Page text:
Blog: Booster

Stay up to date with the latest news and happenings with the Lifetime blog. A library of thought-provoking articles to inform and enlighten on all things loans, insurance, investments and planning. 

What do travel and retirement planning have in common? At first glance not much, however, whilst visiting the UK recently I was reminded of this saying at the London Tube stations – “mind the gap”. Most visitors to London have heard the words “mind the gap” when travelling on the tube.

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The first seven months of 2017 have seen global markets continue to go up at a surprisingly consistent rate. However, most investors, particularly those in growth or high growth investments, will be aware that equity markets rarely experience such blissful performance without some form of volatility.

Since we started in 1998, Booster has always considered itself “Responsible” when looking after other people’s money. However over the past 20 years, more ways to do this have emerged.

For most investors, lower interest rates have been a key feature of the past 10 years, thanks to the extraordinary policies adopted by the world’s central banks. This has particularly reduced income returns on fixed interest investments, raising the question of how best to deliver the “income” part of Farming portfolio returns in the years ahead.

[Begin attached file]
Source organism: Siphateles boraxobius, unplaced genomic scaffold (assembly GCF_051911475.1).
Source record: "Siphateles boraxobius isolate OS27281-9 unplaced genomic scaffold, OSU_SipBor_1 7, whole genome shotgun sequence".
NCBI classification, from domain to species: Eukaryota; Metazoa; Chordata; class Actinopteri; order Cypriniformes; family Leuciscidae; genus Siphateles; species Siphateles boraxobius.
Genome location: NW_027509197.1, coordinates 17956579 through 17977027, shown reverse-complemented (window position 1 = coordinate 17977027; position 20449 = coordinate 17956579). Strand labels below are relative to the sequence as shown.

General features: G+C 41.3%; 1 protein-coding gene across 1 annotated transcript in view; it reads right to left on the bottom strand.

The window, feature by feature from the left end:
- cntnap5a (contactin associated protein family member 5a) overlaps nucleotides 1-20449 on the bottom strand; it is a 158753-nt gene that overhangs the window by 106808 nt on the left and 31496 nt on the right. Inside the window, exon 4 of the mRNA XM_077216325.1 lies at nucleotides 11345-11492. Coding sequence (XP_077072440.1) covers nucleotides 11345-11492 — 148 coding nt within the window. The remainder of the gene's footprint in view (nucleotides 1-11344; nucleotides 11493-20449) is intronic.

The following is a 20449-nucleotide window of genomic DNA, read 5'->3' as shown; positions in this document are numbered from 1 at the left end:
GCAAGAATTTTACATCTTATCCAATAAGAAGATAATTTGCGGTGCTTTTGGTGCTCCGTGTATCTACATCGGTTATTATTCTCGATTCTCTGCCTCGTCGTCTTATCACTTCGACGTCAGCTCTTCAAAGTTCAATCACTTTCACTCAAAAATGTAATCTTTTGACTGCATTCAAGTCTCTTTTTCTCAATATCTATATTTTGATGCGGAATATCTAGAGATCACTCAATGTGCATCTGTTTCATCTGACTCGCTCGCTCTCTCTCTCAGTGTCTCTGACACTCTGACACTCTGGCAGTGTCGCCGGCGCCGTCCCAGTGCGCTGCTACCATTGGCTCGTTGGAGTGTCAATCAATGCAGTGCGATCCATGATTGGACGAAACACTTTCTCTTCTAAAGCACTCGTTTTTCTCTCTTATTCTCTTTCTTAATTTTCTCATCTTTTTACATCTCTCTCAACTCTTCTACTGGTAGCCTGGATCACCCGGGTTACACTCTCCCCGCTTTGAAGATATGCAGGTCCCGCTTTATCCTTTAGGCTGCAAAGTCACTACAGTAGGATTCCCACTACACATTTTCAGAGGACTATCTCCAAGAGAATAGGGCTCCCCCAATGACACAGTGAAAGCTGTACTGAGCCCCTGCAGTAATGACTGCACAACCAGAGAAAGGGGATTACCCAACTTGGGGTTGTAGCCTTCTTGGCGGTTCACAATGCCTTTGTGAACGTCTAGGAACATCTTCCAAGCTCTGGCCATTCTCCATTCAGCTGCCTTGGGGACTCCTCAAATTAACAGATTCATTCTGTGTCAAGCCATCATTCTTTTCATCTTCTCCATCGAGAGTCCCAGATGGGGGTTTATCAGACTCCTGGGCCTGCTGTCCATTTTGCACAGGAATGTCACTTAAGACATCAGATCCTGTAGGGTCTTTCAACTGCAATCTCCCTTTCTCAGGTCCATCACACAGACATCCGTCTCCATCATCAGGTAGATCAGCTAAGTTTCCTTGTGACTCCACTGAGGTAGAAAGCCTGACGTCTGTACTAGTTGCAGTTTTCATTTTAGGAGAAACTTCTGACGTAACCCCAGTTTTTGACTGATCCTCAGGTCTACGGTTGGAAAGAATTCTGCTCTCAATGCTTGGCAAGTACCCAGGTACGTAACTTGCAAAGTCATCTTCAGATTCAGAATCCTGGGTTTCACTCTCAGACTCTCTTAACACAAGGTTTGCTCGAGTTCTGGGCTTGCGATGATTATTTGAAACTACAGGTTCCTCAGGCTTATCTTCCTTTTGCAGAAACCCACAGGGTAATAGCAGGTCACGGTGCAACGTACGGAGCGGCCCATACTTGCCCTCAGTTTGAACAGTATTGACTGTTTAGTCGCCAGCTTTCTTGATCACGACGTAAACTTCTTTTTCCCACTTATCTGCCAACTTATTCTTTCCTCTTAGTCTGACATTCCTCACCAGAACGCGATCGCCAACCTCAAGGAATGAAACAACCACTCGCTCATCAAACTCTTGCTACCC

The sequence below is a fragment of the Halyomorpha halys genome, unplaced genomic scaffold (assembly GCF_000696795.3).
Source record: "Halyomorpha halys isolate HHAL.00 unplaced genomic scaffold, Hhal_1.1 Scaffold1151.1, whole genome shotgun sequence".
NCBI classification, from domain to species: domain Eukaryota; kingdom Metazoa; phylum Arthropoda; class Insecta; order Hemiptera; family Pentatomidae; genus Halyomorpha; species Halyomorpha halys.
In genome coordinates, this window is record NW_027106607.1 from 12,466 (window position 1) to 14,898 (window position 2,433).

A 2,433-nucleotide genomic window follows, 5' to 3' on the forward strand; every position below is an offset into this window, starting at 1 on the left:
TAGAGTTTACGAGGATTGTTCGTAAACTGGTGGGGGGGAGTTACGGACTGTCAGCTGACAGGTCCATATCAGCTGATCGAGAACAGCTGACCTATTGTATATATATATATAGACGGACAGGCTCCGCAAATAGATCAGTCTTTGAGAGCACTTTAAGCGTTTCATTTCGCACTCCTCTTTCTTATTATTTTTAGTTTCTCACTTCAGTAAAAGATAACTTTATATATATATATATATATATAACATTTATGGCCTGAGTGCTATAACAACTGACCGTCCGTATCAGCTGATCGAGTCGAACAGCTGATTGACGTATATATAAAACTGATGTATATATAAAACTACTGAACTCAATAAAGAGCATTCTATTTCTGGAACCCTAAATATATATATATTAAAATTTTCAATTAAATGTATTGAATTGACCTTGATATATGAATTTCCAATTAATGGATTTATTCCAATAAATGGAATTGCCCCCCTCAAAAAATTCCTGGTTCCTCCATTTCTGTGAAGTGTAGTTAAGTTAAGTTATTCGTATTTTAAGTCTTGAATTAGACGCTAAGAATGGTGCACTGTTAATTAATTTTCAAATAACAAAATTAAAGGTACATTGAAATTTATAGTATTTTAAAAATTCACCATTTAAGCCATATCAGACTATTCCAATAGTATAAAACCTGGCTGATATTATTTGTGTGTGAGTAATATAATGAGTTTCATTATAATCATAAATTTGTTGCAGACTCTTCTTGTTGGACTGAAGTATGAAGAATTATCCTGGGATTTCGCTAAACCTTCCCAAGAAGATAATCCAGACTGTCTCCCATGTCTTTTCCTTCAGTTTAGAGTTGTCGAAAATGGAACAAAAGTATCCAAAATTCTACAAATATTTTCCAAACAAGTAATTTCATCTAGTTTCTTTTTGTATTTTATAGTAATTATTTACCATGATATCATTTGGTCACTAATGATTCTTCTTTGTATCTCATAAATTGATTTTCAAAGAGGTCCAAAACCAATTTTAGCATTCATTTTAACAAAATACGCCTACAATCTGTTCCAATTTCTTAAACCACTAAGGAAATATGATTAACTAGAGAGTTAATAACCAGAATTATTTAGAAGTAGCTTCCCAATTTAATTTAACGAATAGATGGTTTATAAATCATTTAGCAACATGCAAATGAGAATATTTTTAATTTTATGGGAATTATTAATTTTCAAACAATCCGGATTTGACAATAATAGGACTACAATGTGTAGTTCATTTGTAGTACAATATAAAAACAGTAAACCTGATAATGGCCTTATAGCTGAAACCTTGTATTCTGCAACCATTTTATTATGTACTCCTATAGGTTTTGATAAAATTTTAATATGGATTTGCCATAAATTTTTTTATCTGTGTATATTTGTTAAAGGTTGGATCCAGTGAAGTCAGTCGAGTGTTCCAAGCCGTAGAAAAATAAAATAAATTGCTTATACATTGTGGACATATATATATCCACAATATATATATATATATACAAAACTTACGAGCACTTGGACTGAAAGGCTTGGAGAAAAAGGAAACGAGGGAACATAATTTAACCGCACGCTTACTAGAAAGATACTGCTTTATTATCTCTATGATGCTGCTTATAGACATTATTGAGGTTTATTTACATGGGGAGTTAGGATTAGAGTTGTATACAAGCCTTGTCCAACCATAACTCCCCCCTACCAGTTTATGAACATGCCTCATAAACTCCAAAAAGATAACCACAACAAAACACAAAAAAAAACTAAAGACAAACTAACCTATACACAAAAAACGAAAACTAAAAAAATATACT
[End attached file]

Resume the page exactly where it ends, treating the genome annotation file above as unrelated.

We mentioned a couple of updates ago that more ‘normal’ volatility has returned to markets so far in 2018. This can be unsettling to investors as they can start to worry about the value of their portfolios.

Booster has always considered itself ‘responsible’ when looking after other people’s money! We also follow the six Principles of Responsible Investing (PRI) set in motion in 2005 by Kofi Annan of the UN. However, investors are increasingly looking for responsible investment to be clearer across the investment world.

As has been widely reported in the news, global share markets have fallen over the past few days, giving back 6% of recent gains. While this has been quicker than the usual decline, the size of the pullback is actually within the “normal” bounds of market behaviour, even when share markets are generally rising.